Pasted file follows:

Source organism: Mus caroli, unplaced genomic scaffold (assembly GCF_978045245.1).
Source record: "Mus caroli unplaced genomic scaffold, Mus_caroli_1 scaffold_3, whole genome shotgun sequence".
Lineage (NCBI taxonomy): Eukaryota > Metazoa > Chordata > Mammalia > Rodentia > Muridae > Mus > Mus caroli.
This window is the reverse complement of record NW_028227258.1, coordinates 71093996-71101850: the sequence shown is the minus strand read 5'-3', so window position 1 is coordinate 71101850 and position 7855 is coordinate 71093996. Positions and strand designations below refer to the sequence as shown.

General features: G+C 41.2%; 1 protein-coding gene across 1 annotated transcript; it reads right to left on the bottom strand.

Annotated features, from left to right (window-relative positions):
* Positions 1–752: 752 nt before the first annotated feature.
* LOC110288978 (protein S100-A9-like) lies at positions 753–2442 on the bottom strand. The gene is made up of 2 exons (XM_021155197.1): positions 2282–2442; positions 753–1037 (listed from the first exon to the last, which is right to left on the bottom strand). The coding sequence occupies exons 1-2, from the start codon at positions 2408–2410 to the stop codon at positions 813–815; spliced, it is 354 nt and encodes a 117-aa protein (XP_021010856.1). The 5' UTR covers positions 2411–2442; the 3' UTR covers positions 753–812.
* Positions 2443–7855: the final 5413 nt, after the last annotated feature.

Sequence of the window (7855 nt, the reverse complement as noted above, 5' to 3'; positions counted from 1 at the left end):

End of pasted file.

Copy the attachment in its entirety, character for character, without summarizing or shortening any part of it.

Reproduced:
Source organism: Mus caroli, unplaced genomic scaffold (assembly GCF_978045245.1).
Source record: "Mus caroli unplaced genomic scaffold, Mus_caroli_1 scaffold_3, whole genome shotgun sequence".
Lineage (NCBI taxonomy): Eukaryota > Metazoa > Chordata > Mammalia > Rodentia > Muridae > Mus > Mus caroli.
This window is the reverse complement of record NW_028227258.1, coordinates 71093996-71101850: the sequence shown is the minus strand read 5'-3', so window position 1 is coordinate 71101850 and position 7855 is coordinate 71093996. Positions and strand designations below refer to the sequence as shown.

General features: G+C 41.2%; 1 protein-coding gene across 1 annotated transcript; it reads right to left on the bottom strand.

Annotated features, from left to right (window-relative positions):
* Positions 1–752: 752 nt before the first annotated feature.
* LOC110288978 (protein S100-A9-like) lies at positions 753–2442 on the bottom strand. The gene is made up of 2 exons (XM_021155197.1): positions 2282–2442; positions 753–1037 (listed from the first exon to the last, which is right to left on the bottom strand). The coding sequence occupies exons 1-2, from the start codon at positions 2408–2410 to the stop codon at positions 813–815; spliced, it is 354 nt and encodes a 117-aa protein (XP_021010856.1). The 5' UTR covers positions 2411–2442; the 3' UTR covers positions 753–812.
* Positions 2443–7855: the final 5413 nt, after the last annotated feature.

Sequence of the window (7855 nt, the reverse complement as noted above, 5' to 3'; positions counted from 1 at the left end):